Caring for veterans: A privilege and a duty

Those lucky enough to survive the battlefield -- still run into many obstacles once their back home.

Veterans Day had its start as Armistice Day, marking the end of World War I hostilities. The holiday serves as an occasion to both honor those who have served in our armed forces and to ask whether we, as a nation, are doing right by them.

In recent years, that question has been directed most urgently at Veterans Affairs hospitals. Some critics are even calling for the dismantling of the whole huge system of hospitals and outpatient clinics.

President Obama signed a US$16 billion dollar bill to reduce wait times in 2014 to do things like hire more medical staff and open more facilities. And while progress has been made, much remains to be done. The system needs to improve access and timeliness of care, reduce often challenging bureaucratic hurdles and pay more attention to what front-line clinicians need to perform their duties well. There is no question that the VA health care system has to change, and it already has begun this process.

Over the past 25 years, I have been a medical student, chief resident, research fellow and practicing physician at four different VA hospitals. My research has led me to spend time in more than a dozen additional VA medical centers.

I know how VA hospitals work, and often have a hard time recognizing them as portrayed in today’s political and media environment. My experience is that the VA hospitals I know provide high-quality, compassionate care.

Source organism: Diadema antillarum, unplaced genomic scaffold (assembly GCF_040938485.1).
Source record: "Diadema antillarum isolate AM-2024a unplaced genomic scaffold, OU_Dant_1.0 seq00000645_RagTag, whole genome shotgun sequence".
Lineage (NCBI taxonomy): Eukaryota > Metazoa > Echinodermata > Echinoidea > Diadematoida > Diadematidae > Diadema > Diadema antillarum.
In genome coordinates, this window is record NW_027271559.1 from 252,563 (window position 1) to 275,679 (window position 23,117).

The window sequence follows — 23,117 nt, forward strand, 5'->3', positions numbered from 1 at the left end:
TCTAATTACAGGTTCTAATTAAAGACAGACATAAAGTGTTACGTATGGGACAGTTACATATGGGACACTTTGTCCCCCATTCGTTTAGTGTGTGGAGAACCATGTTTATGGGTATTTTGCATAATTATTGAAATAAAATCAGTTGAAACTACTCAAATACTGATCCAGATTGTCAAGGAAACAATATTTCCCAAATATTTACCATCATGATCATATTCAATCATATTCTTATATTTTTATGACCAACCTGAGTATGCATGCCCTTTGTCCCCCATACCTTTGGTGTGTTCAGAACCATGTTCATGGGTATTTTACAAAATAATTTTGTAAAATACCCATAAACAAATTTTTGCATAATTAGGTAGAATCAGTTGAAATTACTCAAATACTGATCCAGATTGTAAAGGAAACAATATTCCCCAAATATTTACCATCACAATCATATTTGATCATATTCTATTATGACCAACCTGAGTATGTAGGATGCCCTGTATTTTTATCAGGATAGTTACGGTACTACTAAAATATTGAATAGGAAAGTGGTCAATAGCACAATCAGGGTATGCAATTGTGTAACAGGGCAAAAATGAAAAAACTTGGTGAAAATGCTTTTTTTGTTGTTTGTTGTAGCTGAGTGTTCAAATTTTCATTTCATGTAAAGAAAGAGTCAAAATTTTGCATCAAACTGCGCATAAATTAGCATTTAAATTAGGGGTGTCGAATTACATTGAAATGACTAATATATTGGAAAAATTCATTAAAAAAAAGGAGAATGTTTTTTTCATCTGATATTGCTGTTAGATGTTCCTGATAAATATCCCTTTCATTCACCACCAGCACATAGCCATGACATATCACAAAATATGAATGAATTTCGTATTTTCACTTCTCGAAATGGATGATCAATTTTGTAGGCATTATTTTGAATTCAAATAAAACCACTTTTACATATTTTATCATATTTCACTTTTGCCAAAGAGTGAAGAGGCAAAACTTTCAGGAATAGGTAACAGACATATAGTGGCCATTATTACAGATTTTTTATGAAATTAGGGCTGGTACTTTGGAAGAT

Treating nine million veterans a year

I don’t think most people have any sense of the size and scope of the VA system. Its 168 medical centers and more than one thousand outpatient clinics and other facilities serve almost nine million veterans a year, making it the largest integrated health care system in the country.

And many Americans may not know the role VA hospitals play in medical education. Two out of three medical doctors in practice in the U.S. today received some part of their training at a VA hospital.

The reason dates to the end of World War II. The VA faced a physician shortage, as almost 16 million Americans returned from war, many needing health care.

At the same time, many doctors returned from World War II and needed to complete their residency training. The VA and the nation’s medical schools thus became partners. In fact, the VA is the largest provider of health care training in the country, which increases the likelihood that trainees will consider working for the VA once they finish.